Healthcare Business News

Colo. governor seeks to overhaul mental health system

By Andis Robeznieks
Posted: January 10, 2013 - 6:30 pm ET

Colorado Gov. John Hickenlooper's state of the state address included a moment of silence for the 12 people who were shot and killed in an Aurora, Colo., movie theater July 20 and a call for a “comprehensive overhaul of the state's mental health system.”

“We have to do a better job of identifying and helping people who are a threat to themselves and others,” Hickenlooper said in his speech. “We ask you to pass legislation that will update civil commitment laws, make it easier to identify people with mental illness who are a danger to themselves and others and provide safer, more humane systems for their treatment.”

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Last month, Hickenlooper outlined an $18.5 million five-point plan to strengthen to the state's mental health system. It included establishing 24-hour “crisis stabilization services” providing mental health urgent care; developing a 20-bed, jail-based mental health “restoration program” in the Denver area; and enhancing community-based care which would include developing two 15-bed residential facilities for short-term transition from mental health hospitals and providing housing vouchers for “individuals with serious mental illness.”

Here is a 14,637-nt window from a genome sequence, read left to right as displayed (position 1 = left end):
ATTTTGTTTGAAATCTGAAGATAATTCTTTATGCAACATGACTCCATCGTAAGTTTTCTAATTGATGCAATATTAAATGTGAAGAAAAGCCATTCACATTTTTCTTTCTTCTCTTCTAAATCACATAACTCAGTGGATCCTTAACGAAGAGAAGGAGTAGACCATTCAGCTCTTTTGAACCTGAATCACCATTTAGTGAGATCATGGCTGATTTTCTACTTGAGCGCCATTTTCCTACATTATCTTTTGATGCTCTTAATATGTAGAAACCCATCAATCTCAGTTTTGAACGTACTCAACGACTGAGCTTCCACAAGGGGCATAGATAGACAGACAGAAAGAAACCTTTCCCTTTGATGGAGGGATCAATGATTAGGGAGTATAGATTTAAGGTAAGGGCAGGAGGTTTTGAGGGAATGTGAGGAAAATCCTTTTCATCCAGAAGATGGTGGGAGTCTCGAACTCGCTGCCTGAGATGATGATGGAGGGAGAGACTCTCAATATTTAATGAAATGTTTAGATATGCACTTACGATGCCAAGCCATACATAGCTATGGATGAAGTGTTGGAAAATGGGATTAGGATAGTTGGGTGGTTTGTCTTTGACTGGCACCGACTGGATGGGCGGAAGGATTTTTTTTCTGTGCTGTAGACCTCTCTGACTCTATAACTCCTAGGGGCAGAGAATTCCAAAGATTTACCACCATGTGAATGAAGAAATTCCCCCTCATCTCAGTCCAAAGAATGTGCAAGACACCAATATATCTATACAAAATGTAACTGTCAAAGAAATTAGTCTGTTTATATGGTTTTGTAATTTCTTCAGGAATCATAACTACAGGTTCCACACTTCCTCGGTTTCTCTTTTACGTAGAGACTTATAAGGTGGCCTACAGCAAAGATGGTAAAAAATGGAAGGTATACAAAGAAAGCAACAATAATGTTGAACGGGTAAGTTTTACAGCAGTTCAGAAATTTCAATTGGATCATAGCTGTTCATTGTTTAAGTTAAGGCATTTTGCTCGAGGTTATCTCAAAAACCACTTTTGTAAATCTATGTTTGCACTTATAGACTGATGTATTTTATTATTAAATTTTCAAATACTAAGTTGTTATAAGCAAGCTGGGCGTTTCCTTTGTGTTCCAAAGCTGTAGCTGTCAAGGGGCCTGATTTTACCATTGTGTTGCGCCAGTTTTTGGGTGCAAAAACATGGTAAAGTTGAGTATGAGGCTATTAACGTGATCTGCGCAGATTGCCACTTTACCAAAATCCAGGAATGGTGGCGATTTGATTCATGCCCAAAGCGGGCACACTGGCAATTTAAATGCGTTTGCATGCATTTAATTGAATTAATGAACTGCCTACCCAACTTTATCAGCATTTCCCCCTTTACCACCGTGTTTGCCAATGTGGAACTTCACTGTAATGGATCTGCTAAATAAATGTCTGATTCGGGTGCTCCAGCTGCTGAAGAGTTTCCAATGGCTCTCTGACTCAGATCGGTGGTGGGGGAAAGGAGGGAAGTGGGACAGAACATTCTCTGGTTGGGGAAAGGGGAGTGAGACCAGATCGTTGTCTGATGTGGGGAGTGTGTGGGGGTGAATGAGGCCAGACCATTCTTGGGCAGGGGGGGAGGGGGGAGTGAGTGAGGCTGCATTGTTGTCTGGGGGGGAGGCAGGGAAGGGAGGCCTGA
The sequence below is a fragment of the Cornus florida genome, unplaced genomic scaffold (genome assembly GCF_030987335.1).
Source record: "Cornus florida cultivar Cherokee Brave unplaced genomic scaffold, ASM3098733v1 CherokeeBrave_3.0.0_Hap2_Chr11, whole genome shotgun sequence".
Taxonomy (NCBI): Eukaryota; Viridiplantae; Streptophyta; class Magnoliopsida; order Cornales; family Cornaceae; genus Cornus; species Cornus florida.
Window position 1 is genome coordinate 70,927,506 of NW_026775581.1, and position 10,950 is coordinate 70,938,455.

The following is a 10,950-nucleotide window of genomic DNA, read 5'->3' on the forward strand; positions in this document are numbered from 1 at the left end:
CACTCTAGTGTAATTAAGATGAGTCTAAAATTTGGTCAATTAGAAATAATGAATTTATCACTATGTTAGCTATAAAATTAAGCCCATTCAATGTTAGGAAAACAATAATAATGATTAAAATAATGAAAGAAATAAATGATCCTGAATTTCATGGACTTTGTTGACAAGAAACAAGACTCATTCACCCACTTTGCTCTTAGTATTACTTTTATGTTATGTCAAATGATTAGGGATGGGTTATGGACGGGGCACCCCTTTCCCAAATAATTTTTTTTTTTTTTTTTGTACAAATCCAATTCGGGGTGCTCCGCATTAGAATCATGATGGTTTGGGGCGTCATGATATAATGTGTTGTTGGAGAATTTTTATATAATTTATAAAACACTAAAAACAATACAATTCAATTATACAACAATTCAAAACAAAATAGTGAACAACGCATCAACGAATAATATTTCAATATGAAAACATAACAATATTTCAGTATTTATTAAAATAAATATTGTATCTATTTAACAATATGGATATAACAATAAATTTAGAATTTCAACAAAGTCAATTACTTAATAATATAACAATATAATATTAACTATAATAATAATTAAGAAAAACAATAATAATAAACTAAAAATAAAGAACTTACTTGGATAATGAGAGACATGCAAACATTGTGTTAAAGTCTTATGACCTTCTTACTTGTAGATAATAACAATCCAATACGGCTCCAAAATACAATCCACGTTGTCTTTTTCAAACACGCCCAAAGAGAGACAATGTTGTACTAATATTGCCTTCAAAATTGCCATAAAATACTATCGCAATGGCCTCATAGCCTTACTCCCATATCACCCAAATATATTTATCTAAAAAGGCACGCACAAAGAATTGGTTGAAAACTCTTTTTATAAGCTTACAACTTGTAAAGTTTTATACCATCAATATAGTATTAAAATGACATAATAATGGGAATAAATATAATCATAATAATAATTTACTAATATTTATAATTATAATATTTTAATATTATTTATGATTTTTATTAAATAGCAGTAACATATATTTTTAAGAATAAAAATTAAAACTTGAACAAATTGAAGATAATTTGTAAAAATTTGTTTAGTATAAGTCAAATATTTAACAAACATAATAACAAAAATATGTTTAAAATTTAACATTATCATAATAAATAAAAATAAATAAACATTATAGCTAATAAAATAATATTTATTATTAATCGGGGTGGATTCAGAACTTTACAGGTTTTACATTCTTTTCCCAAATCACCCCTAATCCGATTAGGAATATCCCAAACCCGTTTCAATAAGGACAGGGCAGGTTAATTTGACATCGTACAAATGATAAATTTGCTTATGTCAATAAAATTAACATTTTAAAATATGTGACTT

Hickenlooper’s mental health overhaul also has information technology components. He calls for changing state laws so the Colorado judicial system can electronically transfer mental health commitment records to the Colorado Bureau of Investigation’s firearm-purchase background-check program, and to “develop a consolidated mental health/substance abuse data system.”

In his address, Hickenlooper also called for a “world-class health system” with an emphasis on prevention and a goal of making Colorado the healthiest state in the nation.

“Unlike most states, where healthcare reform has been a politically divisive fight, Colorado passed bipartisan health exchange legislation,” Hickenlooper said. “Consumers and small businesses will have an efficient and cost-effective way to obtain insurance.”

In the next legislative session, Hickenlooper said he looks forward to working on Medicaid expansion “in a way that increases value, reduces expenses and doesn't require additional general fund dollars.”

Hickenlooper also hailed recent job growth in Colorado and referenced the 500 jobs being created at the new Kaiser Pemanente information technology campus in Greenwood Village.

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